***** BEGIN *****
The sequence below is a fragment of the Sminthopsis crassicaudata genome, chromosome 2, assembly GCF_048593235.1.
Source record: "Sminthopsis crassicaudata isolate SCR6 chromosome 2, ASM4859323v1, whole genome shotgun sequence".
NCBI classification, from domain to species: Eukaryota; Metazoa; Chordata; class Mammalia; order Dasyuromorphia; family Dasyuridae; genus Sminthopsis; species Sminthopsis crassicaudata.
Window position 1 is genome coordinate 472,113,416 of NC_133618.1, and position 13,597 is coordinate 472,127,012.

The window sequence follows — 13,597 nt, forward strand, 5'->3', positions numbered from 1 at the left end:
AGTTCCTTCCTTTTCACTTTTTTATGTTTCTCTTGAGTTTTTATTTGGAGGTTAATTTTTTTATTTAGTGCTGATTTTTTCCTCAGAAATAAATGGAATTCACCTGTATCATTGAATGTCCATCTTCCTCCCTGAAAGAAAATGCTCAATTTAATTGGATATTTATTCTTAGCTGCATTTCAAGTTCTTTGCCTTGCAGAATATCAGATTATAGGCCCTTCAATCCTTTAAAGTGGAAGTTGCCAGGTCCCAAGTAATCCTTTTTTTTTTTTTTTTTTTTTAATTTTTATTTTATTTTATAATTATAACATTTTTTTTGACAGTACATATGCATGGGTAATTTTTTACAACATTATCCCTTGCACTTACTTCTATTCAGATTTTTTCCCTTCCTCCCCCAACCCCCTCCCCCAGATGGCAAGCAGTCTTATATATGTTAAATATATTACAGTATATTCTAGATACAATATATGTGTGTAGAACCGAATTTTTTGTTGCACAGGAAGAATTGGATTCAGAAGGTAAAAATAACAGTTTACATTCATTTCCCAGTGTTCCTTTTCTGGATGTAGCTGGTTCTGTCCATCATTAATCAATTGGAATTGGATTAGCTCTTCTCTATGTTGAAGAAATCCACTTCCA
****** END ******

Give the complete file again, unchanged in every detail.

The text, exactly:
The sequence below is a fragment of the Sminthopsis crassicaudata genome, chromosome 2, assembly GCF_048593235.1.
Source record: "Sminthopsis crassicaudata isolate SCR6 chromosome 2, ASM4859323v1, whole genome shotgun sequence".
NCBI classification, from domain to species: Eukaryota; Metazoa; Chordata; class Mammalia; order Dasyuromorphia; family Dasyuridae; genus Sminthopsis; species Sminthopsis crassicaudata.
Window position 1 is genome coordinate 472,113,416 of NC_133618.1, and position 13,597 is coordinate 472,127,012.

The window sequence follows — 13,597 nt, forward strand, 5'->3', positions numbered from 1 at the left end:
AGTTCCTTCCTTTTCACTTTTTTATGTTTCTCTTGAGTTTTTATTTGGAGGTTAATTTTTTTATTTAGTGCTGATTTTTTCCTCAGAAATAAATGGAATTCACCTGTATCATTGAATGTCCATCTTCCTCCCTGAAAGAAAATGCTCAATTTAATTGGATATTTATTCTTAGCTGCATTTCAAGTTCTTTGCCTTGCAGAATATCAGATTATAGGCCCTTCAATCCTTTAAAGTGGAAGTTGCCAGGTCCCAAGTAATCCTTTTTTTTTTTTTTTTTTTTTAATTTTTATTTTATTTTATAATTATAACATTTTTTTTGACAGTACATATGCATGGGTAATTTTTTACAACATTATCCCTTGCACTTACTTCTATTCAGATTTTTTCCCTTCCTCCCCCAACCCCCTCCCCCAGATGGCAAGCAGTCTTATATATGTTAAATATATTACAGTATATTCTAGATACAATATATGTGTGTAGAACCGAATTTTTTGTTGCACAGGAAGAATTGGATTCAGAAGGTAAAAATAACAGTTTACATTCATTTCCCAGTGTTCCTTTTCTGGATGTAGCTGGTTCTGTCCATCATTAATCAATTGGAATTGGATTAGCTCTTCTCTATGTTGAAGAAATCCACTTCCA